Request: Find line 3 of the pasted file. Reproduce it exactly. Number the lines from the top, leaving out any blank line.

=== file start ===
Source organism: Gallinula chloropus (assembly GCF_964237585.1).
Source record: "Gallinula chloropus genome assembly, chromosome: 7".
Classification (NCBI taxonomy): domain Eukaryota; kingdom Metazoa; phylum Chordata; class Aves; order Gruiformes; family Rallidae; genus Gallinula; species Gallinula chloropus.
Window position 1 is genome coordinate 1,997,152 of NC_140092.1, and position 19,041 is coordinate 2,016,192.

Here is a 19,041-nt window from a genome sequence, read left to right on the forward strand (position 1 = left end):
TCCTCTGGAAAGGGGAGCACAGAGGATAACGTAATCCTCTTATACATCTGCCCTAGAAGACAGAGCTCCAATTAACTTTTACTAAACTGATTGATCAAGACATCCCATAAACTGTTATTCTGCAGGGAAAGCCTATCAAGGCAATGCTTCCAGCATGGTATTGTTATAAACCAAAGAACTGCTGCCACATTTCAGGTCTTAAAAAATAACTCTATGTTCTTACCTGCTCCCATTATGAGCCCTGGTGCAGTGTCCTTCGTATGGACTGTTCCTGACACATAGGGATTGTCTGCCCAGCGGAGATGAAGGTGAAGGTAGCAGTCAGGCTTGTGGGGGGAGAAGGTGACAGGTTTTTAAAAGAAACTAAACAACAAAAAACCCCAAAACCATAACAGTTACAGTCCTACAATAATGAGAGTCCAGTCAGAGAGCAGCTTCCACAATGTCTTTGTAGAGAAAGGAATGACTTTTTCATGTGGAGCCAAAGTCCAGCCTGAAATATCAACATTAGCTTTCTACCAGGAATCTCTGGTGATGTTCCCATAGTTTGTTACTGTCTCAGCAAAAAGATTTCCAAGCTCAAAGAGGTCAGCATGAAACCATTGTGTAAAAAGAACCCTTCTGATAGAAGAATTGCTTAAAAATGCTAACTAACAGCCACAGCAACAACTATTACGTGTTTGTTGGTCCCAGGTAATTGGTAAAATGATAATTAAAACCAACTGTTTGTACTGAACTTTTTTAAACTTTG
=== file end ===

Classification (NCBI taxonomy): domain Eukaryota; kingdom Metazoa; phylum Chordata; class Aves; order Gruiformes; family Rallidae; genus Gallinula; species Gallinula chloropus.